Prognostic value of lymph node ratio in patients with pathological N1 non-small cell lung cancer: A systematic review with metaanalysis

Qian Li, Ping Zhan, Dongmei Yuan, Tangfeng Lv, Alexander Sasha Krupnick, Antonio Passaro, Alessandro Brunelli, Matthew P. Smeltzer, Raymond U. Osarogiagbon, Yong Song

Research output: Contribution to journalArticle

Abstract

Background: Non-small cell lung cancer (NSCLC) patients with N1 disease have variable outcomes, and additional prognostic factors are needed. The number of positive lymph nodes (LNs) has been proposed as a prognostic indicator. However, the number of positive LNs depends on the number of LNs examined from the resection specimen. The lymph node ratio (LNR) can circumvent this limitation. The purpose of this study is to evaluate LNR as a predictor of survival and recurrence in patients with pathologic N1 NSCLC. Methods: We systematically reviewed studies published before March 17, 2016, on the prognostic value of LNR in patients with pathologic N1 NSCLC. The hazard ratios (HRs) and their 95% confidence intervals (CIs) were used to combine the data. We also evaluated heterogeneity and publication bias. Results: Five studies published between 2010 and 2014 were eligible for this systematic review with metaanalysis. The total number of patients included was 6,130 ranging from 75 to 4,004 patients per study. The combined HR for all eligible studies evaluating the overall survival (OS) and disease-free survival (DFS) of N1 LNR in patients with pathologic N1 NSCLC was 1.53 (95% CI: 1.22-1.85) and 1.64 (95% CI: 1.19-2.09), respectively. We found no heterogeneity and publication bias between the reports. Conclusions: LNR is a worthy predictor of survival and cancer recurrence in patients with pathological N1 NSCLC.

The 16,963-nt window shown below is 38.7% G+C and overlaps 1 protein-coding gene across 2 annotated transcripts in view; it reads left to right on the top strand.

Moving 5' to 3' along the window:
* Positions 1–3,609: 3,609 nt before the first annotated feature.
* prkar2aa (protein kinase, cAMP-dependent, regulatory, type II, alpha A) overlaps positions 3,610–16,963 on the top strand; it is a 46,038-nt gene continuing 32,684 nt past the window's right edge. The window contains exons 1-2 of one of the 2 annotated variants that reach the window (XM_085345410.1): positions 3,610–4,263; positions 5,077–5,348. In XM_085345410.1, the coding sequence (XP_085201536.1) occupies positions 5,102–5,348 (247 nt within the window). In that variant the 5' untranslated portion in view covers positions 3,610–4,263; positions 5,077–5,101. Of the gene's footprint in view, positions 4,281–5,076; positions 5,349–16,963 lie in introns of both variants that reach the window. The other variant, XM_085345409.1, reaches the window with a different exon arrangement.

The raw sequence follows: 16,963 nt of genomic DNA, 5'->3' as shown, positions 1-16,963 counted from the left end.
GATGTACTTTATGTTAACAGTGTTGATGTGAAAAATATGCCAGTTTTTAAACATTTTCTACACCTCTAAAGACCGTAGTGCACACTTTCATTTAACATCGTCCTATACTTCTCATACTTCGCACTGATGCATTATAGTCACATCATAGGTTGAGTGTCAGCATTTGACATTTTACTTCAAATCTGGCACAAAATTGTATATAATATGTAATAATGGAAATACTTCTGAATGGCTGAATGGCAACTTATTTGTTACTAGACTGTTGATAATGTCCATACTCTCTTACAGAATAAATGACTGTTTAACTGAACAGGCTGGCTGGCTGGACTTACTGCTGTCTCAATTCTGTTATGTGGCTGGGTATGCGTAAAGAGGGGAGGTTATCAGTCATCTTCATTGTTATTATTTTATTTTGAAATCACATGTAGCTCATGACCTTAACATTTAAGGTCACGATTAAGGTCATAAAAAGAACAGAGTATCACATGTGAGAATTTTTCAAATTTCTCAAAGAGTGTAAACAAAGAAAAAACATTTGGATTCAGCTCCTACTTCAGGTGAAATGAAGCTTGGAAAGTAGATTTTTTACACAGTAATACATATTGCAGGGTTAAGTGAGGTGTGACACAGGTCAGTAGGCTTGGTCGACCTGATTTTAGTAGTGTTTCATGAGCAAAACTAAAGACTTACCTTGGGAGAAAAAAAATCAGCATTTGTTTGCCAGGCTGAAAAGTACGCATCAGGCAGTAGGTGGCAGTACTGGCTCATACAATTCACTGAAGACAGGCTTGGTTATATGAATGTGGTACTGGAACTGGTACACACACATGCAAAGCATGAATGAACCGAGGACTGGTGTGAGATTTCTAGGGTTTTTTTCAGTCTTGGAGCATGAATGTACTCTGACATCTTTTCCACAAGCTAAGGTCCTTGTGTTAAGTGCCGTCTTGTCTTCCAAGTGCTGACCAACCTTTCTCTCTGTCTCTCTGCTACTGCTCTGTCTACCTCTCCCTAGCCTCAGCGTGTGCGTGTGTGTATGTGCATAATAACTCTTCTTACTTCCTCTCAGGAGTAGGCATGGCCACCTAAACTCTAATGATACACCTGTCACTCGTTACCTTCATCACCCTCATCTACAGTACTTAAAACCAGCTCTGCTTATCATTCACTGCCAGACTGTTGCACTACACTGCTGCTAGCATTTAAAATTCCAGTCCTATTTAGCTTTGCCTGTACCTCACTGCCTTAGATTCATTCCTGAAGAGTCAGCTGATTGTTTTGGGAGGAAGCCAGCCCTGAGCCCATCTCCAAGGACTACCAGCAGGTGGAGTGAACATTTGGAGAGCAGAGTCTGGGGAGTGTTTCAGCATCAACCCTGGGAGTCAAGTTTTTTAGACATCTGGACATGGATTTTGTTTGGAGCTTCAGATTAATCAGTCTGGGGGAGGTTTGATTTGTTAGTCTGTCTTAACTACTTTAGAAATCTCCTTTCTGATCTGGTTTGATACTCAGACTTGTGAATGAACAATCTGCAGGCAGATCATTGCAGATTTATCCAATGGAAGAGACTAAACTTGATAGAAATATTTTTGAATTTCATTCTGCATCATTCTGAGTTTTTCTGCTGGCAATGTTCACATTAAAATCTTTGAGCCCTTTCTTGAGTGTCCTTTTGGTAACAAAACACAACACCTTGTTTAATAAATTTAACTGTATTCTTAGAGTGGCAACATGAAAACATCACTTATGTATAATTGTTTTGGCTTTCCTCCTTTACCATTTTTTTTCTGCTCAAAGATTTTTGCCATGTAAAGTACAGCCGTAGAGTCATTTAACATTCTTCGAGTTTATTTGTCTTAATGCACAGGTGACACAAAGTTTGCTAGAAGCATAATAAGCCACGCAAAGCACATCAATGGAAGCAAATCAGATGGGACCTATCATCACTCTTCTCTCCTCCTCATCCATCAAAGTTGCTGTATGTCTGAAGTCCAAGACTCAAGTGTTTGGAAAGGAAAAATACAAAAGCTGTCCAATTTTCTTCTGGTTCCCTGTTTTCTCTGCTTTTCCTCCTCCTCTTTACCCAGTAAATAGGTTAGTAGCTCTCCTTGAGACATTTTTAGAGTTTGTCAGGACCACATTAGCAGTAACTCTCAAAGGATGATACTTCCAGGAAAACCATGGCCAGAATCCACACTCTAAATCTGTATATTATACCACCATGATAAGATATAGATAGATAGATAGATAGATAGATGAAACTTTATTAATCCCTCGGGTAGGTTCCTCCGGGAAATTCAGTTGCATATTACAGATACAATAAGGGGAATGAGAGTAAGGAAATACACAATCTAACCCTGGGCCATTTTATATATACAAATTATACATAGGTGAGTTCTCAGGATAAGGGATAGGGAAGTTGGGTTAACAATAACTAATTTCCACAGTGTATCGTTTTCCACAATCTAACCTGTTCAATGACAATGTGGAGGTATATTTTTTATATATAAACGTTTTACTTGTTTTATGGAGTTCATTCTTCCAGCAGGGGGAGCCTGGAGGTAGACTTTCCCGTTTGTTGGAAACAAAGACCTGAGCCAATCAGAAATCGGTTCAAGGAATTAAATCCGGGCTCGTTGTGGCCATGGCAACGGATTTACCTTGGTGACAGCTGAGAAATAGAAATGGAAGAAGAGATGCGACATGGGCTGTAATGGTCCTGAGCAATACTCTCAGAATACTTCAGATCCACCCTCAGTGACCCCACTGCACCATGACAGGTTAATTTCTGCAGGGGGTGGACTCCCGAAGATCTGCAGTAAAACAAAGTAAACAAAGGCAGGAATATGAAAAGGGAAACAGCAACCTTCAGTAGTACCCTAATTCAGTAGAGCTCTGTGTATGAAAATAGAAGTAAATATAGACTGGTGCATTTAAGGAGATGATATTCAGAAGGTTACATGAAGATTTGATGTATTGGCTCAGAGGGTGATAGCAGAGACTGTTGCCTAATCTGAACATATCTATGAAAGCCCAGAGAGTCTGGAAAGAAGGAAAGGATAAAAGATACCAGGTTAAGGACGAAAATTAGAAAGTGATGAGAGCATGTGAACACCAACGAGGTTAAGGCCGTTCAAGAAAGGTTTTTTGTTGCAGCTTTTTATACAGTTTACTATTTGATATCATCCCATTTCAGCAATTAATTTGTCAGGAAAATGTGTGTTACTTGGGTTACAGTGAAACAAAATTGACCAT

Original languageEnglish
Pages (from-to)258-264
Number of pages7
JournalTranslational Lung Cancer Research
Volume5
Issue number3
DOIs
Publication statusPublished - Jun 1 2016

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Non-Small Cell Lung Carcinoma
Lymph Nodes
Publication Bias
Confidence Intervals
Survival
Recurrence
Disease-Free Survival
Neoplasms

Keywords

  • Lymph node ratio (LNR)
  • Meta-analysis
  • N1 node
  • Non-small cell lung cancer (NSCLC)

ASJC Scopus subject areas

  • Oncology

Cite this

Prognostic value of lymph node ratio in patients with pathological N1 non-small cell lung cancer : A systematic review with metaanalysis. / Li, Qian; Zhan, Ping; Yuan, Dongmei; Lv, Tangfeng; Krupnick, Alexander Sasha; Passaro, Antonio; Brunelli, Alessandro; Smeltzer, Matthew P.; Osarogiagbon, Raymond U.; Song, Yong.

In: Translational Lung Cancer Research, Vol. 5, No. 3, 01.06.2016, p. 258-264.

Research output: Contribution to journalArticle

Li, Qian ; Zhan, Ping ; Yuan, Dongmei ; Lv, Tangfeng ; Krupnick, Alexander Sasha ; Passaro, Antonio ; Brunelli, Alessandro ; Smeltzer, Matthew P. ; Osarogiagbon, Raymond U. ; Song, Yong. / Prognostic value of lymph node ratio in patients with pathological N1 non-small cell lung cancer : A systematic review with metaanalysis. In: Translational Lung Cancer Research. 2016 ; Vol. 5, No. 3. pp. 258-264.
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AU - Zhan, Ping